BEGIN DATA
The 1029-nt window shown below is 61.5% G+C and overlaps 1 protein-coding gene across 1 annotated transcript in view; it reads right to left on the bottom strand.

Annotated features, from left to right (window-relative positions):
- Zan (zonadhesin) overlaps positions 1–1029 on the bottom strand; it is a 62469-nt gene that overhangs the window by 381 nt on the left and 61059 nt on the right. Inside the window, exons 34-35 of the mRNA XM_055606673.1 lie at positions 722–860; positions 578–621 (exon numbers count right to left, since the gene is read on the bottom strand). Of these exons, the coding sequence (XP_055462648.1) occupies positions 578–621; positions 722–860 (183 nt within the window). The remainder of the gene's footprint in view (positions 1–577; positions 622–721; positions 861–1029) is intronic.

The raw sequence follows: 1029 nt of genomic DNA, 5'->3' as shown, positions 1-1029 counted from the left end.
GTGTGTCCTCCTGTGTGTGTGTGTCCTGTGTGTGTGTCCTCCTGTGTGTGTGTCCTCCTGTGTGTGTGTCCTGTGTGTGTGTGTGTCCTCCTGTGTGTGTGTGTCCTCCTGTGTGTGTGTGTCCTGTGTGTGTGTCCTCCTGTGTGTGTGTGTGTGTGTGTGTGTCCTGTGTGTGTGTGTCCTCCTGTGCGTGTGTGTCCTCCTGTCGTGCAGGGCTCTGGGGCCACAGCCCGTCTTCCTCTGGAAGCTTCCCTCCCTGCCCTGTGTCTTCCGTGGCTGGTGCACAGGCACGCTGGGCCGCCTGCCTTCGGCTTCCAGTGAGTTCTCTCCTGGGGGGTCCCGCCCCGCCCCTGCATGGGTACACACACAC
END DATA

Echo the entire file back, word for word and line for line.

The 1029-nt window shown below is 61.5% G+C and overlaps 1 protein-coding gene across 1 annotated transcript in view; it reads right to left on the bottom strand.

Annotated features, from left to right (window-relative positions):
- Zan (zonadhesin) overlaps positions 1–1029 on the bottom strand; it is a 62469-nt gene that overhangs the window by 381 nt on the left and 61059 nt on the right. Inside the window, exons 34-35 of the mRNA XM_055606673.1 lie at positions 722–860; positions 578–621 (exon numbers count right to left, since the gene is read on the bottom strand). Of these exons, the coding sequence (XP_055462648.1) occupies positions 578–621; positions 722–860 (183 nt within the window). The remainder of the gene's footprint in view (positions 1–577; positions 622–721; positions 861–1029) is intronic.

The raw sequence follows: 1029 nt of genomic DNA, 5'->3' as shown, positions 1-1029 counted from the left end.
GTGTGTCCTCCTGTGTGTGTGTGTCCTGTGTGTGTGTCCTCCTGTGTGTGTGTCCTCCTGTGTGTGTGTCCTGTGTGTGTGTGTGTCCTCCTGTGTGTGTGTGTCCTCCTGTGTGTGTGTGTCCTGTGTGTGTGTCCTCCTGTGTGTGTGTGTGTGTGTGTGTGTCCTGTGTGTGTGTGTCCTCCTGTGCGTGTGTGTCCTCCTGTCGTGCAGGGCTCTGGGGCCACAGCCCGTCTTCCTCTGGAAGCTTCCCTCCCTGCCCTGTGTCTTCCGTGGCTGGTGCACAGGCACGCTGGGCCGCCTGCCTTCGGCTTCCAGTGAGTTCTCTCCTGGGGGGTCCCGCCCCGCCCCTGCATGGGTACACACACAC